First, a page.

Responses of Benthic Macrofauna to Environmental Stressors: A Synthesis of Chesapeake Bay Data
My dissertation examines the response patterns of benthic macroinvertebrates to stressors in Chesapeake Bay. Estuaries, such as the Chesapeake Bay, are important and valuable aquatic systems that support a vast array of ecosystem functions and services for plants, animals and humans. They are complex and dynamic systems that are subjected to a variety of environmental (abiotic and biotic) and human-induced stressors, which compromise the biological integrity of the estuary. Benthic macroinvertebrates are widely used and accepted as reliable indicators of the estuarine biological environment, as they are integrators of biological and physical events in the sediments and the overlying water column.
Chesapeake Bay is the largest estuary in the United States, and is of ecological, historical, economic and cultural importance. The pressures of increased population density, land development, and agricultural practices have resulted in a threatened Bay ecosystem that is in need of ongoing restoration and protection. There are a number of monitoring programs, research institutions, non-profit organizations, and local, state and federal agencies in the Chesapeake region that are dedicated and focused on collecting, monitoring, analyzing and developing management practices and tools to preserve and protect the Bay. My dissertation work draws on decades of previously collected data in the Chesapeake Bay region. It provides a sound mechanism to evaluate actual and potential stressors to benthic communities, using datasets at hand, rather than relying on obtaining more data. This is especially of importance in times of dwindling funds for monitoring and research programs. For my research, I am utilizing the multitude of physical, chemical and biological Chesapeake Bay data to determine general stressor-response patterns and environmental tolerance groups that can be used to provide resource managers with useful information to better manage, protect, and restore Chesapeake Bay.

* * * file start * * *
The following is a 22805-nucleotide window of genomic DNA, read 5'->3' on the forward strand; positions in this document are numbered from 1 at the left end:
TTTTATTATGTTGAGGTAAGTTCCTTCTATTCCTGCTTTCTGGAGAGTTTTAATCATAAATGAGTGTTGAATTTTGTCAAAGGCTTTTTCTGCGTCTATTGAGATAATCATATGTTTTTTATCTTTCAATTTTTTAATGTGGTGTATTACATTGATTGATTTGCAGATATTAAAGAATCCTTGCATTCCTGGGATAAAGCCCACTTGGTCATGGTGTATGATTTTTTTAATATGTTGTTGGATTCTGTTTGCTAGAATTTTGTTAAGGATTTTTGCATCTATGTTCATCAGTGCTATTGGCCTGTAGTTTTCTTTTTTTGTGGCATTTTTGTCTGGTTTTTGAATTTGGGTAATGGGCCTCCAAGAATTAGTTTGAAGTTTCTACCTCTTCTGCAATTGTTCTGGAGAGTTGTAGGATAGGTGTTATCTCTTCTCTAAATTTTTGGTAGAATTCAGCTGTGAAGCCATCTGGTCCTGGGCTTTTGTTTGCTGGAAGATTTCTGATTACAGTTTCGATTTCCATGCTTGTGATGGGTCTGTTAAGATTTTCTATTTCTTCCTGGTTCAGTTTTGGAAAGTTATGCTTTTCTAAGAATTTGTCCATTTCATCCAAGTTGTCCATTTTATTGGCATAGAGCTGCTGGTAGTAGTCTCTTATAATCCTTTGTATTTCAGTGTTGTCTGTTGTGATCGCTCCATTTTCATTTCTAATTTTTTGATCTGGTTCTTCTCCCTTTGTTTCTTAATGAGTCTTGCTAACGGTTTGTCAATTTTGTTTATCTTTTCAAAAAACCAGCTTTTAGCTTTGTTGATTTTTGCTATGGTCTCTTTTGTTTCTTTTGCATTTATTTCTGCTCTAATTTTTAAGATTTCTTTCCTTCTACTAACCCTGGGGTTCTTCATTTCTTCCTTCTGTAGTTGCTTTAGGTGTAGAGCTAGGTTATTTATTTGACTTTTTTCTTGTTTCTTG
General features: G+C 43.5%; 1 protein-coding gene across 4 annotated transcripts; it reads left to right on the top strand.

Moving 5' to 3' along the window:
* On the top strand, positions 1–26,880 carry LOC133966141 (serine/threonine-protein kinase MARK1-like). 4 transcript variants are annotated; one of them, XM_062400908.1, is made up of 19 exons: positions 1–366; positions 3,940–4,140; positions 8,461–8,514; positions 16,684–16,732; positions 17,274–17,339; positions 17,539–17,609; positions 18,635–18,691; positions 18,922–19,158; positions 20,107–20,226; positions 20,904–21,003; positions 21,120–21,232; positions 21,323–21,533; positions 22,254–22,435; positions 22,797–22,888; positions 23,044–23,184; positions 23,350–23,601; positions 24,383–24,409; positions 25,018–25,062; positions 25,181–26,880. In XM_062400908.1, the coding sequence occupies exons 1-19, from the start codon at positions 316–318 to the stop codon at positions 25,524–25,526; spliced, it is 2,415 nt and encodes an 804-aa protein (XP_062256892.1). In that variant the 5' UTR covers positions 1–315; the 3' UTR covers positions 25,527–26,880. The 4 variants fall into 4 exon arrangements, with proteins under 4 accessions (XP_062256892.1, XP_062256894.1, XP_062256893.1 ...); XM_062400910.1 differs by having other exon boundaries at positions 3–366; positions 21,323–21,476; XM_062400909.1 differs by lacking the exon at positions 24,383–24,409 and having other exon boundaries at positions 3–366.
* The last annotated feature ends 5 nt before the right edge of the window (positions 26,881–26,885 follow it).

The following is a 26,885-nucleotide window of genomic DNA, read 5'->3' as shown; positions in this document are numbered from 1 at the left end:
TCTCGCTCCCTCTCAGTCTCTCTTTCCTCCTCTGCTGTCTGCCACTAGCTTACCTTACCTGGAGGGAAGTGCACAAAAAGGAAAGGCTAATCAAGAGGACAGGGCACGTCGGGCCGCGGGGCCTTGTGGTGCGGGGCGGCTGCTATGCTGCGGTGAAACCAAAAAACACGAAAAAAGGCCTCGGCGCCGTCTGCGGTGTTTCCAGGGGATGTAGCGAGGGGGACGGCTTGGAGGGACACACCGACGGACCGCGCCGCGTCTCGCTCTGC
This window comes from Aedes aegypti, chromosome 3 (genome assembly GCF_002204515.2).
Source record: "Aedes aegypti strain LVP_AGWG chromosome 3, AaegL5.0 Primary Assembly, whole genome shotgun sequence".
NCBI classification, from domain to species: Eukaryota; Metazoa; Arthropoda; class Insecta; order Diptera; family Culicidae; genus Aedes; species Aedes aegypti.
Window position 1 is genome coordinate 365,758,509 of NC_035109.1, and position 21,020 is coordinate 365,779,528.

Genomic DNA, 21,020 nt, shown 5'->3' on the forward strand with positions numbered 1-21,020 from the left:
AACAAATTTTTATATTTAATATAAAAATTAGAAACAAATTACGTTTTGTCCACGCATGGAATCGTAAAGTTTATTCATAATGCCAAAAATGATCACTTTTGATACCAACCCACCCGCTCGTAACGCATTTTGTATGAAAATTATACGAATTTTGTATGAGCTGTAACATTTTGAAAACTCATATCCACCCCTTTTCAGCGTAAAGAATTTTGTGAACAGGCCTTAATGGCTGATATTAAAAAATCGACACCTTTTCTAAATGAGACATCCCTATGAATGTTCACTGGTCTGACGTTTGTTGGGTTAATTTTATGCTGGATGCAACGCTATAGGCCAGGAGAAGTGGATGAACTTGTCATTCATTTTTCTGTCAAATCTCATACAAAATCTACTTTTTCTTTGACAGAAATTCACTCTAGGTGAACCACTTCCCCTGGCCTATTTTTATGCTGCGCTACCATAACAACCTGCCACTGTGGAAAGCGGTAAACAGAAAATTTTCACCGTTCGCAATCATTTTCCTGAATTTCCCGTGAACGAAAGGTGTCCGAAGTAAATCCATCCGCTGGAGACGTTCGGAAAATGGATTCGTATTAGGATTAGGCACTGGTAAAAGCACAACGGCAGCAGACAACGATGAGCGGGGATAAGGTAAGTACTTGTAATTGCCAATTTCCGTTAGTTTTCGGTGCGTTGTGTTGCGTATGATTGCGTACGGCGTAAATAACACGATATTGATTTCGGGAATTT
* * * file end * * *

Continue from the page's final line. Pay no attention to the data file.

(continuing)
Treda Grayson is a doctoral candidate in Environmental Science and Public Policy at George Mason University. She holds a Bachelor of Science degree in Marine Science from Coastal Carolina University and a Master of Science in Environmental Sciences and Policy from Johns Hopkins University. She has completed graduate coursework at Virginia Institute of Marine Science at the College of William and Mary.
Treda is an Environmental Protection Specialist on the Tribal Capacity Development Team in the American Indian Environmental Office (AIEO) at the US Environmental Protection Agency Headquarters. Her primary duty is to support tribes in developing environmental capacity through the administration of the Indian Environmental General Assistance. Before joining AIEO in 2015, she led the National Coastal Condition Assessment, as well as provided technical support to states, tribes, and other entities to develop and adopt biological, nutrient and aquatic life criteria for water quality standards development in the Office of Water. Additional key roles included providing monitoring and data analysis assistance in response to the 2010 Deepwater Horizon oil spill in the Gulf of Mexico, as well as the 2011 Fukushima Daiichi nuclear disaster in Japan
Treda is heavily involved with the Coastal and Estuarine Research Federation (newly appointed chair of the Broadening Participation Council, and past Governing Board Member), as well as the Atlantic Estuarine Research Society (Past President, Treasurer and Membership Chair). She is an Environmental Leadership Program Senior Fellow, a 2015 Prince Georges County 40 Under 40 Honoree in Science and Engineering, and a member of Alpha Kappa Alpha Sorority, Incorporated.